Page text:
A Strange and Monstrous Craft
On the basis of the marine surveys, they decided to drill the first exploratory well in the vicinity of an old pearl bank named Umm Shaif; the pearl industry was in terminal decline at this time.
The nearest land to this location was the salt plug of Das Island, which was the obvious choice for an operational base, but otherwise the challenges remained. The island was about 170 kilometers northwest of Abu Dhabi town. In those days, it was the occasional haunt of fishermen and pearl divers sheltering from storms. It was far from the industrialized West – a barren, waterless and lonely place inhabited by seabirds, scorpions, turtles and rats.
But the prerequisites were there: a preliminary survey revealed a flat southern half where an airstrip could be built, and a northern half with rocky outcrops that could be used to build a small jetty where supply vessels could dock.
It was clear, however, that turning this bleak outpost into a hub of oil operations would be a major undertaking.
Once the necessary facilities and a harbor had been constructed on the island, preparations for the arrival of the new drilling platform could begin. On Aug. 23,1957, the 5,250-ton ADMA Enterprise, as the drilling barge was named, left the shipyard on the Kiel Canal under tow from the tug Thames on a 12,725-kilometer voyage to the Arabian Gulf.
Everyone gathered to see her arrival at Das, for this was the moment they had worked for, but all they could do was watch an unsettled sky, a seething current and the “strange, monstrous craft” making its slow progress under tow. Finally, to the tooting of horns, the barge slowly slipped into the harbor, much to the relief of the managers and the crowd of onlookers gathered on the jetty walls.
On Jan. 4, 1958, after six weeks of almost non-stop work during which the top of the rig and extensions to the legs were fitted, the ADMA Enterprise was gently eased out of the harbor. In choppy conditions, tugs towed the platform some 40 kilometers to the location for Well No. 1 at Umm Shaif. The journey was a difficult one, more so because there were no radios on the tugs, leaving those on the platform to communicate with their crews using lamps.
Once the rig was in place and raised on its legs, the routine of drilling could begin. Ten weeks later, something remarkable happened, as resident geologist Keith Todd explained:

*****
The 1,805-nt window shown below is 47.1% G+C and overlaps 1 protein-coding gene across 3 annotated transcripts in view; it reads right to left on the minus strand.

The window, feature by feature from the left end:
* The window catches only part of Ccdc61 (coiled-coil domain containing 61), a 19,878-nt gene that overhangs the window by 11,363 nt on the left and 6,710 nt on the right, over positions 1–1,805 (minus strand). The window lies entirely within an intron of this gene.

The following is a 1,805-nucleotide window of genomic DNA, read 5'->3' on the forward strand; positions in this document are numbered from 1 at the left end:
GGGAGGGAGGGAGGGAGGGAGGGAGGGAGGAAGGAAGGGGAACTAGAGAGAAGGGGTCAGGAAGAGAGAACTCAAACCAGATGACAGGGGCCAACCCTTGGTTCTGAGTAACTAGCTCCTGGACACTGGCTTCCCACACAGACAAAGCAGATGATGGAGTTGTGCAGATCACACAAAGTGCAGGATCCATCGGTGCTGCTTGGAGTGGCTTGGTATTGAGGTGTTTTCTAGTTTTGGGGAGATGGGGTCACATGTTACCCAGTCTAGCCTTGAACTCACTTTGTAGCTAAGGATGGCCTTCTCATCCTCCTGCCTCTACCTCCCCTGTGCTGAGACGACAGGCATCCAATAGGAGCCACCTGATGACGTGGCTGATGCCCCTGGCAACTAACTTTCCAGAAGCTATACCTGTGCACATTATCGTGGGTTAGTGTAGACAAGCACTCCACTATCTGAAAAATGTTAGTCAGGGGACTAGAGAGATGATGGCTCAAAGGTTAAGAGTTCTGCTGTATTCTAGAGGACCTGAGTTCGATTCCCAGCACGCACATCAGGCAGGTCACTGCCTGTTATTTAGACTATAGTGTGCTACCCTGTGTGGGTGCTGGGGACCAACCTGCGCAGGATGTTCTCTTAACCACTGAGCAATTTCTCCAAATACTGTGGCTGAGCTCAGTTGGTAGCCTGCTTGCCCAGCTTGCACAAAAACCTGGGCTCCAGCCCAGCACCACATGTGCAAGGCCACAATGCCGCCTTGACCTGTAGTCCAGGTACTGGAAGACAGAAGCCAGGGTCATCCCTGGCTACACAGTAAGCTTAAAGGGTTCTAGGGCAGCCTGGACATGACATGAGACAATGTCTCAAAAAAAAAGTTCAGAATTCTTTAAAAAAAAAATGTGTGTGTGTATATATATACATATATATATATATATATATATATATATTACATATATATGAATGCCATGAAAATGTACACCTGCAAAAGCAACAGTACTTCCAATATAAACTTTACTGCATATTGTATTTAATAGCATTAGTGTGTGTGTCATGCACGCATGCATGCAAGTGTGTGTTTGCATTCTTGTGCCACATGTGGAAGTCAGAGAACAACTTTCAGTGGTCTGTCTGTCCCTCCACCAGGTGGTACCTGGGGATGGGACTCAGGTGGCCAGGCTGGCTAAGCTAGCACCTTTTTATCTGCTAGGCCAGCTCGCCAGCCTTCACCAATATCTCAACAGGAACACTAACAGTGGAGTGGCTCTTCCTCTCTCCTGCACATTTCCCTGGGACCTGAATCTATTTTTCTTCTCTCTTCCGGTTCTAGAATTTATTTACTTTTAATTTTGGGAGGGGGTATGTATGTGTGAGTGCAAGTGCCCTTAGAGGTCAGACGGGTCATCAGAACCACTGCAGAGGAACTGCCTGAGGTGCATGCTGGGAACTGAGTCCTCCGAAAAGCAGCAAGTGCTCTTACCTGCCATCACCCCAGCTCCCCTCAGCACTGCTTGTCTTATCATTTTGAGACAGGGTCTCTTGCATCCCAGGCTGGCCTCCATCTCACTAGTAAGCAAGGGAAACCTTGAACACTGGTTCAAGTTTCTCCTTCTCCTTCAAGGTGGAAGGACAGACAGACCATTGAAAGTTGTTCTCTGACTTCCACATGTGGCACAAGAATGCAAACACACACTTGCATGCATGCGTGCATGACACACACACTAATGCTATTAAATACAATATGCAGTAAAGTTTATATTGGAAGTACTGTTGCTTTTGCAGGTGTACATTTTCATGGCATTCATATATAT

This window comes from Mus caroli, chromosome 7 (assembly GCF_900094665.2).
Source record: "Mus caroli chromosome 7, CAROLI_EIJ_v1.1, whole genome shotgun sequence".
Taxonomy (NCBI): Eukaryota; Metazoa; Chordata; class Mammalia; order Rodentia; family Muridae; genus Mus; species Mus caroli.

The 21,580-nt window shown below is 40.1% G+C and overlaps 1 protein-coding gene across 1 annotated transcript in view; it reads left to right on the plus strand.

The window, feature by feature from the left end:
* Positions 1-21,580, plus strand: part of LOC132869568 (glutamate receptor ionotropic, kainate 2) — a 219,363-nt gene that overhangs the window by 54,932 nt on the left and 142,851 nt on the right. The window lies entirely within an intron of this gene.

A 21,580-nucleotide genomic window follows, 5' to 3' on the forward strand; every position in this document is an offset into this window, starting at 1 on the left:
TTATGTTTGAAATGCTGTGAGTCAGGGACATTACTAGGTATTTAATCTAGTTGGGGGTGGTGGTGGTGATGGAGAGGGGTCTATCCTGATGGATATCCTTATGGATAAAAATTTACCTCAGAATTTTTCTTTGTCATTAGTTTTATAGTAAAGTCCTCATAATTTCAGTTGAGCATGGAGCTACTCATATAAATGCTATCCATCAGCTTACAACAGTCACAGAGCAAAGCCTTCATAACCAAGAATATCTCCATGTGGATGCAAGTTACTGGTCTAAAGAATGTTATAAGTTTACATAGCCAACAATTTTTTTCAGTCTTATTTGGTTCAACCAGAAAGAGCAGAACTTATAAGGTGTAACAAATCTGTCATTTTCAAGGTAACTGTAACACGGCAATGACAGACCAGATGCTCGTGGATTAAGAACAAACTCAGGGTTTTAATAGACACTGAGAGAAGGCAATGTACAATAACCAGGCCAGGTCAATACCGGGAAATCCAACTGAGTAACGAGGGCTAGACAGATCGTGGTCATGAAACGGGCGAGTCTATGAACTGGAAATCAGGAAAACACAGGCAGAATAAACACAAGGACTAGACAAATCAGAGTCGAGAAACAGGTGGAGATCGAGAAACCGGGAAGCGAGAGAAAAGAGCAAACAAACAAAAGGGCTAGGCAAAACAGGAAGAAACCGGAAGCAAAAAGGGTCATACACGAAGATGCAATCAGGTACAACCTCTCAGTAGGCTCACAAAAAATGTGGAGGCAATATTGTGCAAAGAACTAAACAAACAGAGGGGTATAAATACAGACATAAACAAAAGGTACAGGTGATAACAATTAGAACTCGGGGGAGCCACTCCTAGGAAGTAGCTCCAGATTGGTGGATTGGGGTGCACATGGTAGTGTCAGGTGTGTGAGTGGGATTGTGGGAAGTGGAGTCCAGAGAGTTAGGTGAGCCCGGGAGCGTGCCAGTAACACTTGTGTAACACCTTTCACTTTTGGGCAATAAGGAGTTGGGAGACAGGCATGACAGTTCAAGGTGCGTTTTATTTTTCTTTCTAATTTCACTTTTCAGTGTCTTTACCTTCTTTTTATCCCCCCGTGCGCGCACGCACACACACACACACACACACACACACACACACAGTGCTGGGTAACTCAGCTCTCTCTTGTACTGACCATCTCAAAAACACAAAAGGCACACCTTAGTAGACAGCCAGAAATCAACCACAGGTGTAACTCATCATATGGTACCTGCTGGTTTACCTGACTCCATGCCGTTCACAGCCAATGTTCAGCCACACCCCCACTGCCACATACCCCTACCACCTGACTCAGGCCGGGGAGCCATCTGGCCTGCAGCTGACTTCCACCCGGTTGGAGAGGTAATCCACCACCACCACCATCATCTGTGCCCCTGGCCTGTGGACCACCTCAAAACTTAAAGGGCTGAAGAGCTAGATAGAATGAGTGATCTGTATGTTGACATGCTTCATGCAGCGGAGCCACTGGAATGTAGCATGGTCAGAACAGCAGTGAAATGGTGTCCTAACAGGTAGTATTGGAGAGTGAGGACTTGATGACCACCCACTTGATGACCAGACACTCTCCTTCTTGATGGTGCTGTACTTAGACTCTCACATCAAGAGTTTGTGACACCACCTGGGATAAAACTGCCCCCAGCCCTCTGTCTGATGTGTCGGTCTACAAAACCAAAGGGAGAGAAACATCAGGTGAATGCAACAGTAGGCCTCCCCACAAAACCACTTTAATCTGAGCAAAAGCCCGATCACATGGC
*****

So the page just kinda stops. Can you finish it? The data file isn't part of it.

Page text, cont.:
“The routine was broken one night when one of the rig crew woke me with a tray of cuttings and the message ‘The driller says you ought to see this.’ There was no mistaking the smell of oil. There was no drama, just an awareness that, if the rock conditions were right, we could be about to change the fortunes of the region.”
According to John Turnbull, a petroleum engineer on the ADMA Enterprise, the first sign that something was afoot was when the well started “making mud.”
While this was a typical sign of a discovery, it also brought a real risk of disaster.
The blowout preventers were closed and barite was loaded into the mud to increase its weight. The well was “killed” by pumping the heavier mud into the drill pipe; oil was bled under control from the annulus mud column. Only when the columns were balanced and checked and double-checked was it confirmed that the first oil had been struck at a depth of about 2,700 meters in the Lower Cretaceous Thamama limestones, and subsequent drilling located gas in a separate reservoir below the Hith anhydrite.
The oil quality was good (36 degrees API) but – ironically – news of the discovery was greeted with “general gloom” in BP’s London headquarters on account of a global surplus of oil at the time.
But, the discovery could not be ignored and by late November 1959, the field was ready for production.
The Monks of Das
There was much work to be done before the base could become fully functional. A building program went apace – living quarters went up first, followed by an industrial area with general, cement and chemical stores, workshops, an ice plant, a power station, an administration center, a hospital, and a mosque and kitchen for the local workers’ camp.
Accommodation was basic, but there was a wide range of recreational activities such as golf, swimming, cricket, darts and fishing. Nevertheless, it was far removed from civilization and women were not allowed on the island, hence employees posted there were light-heartedly referred to as “the monks of Das.”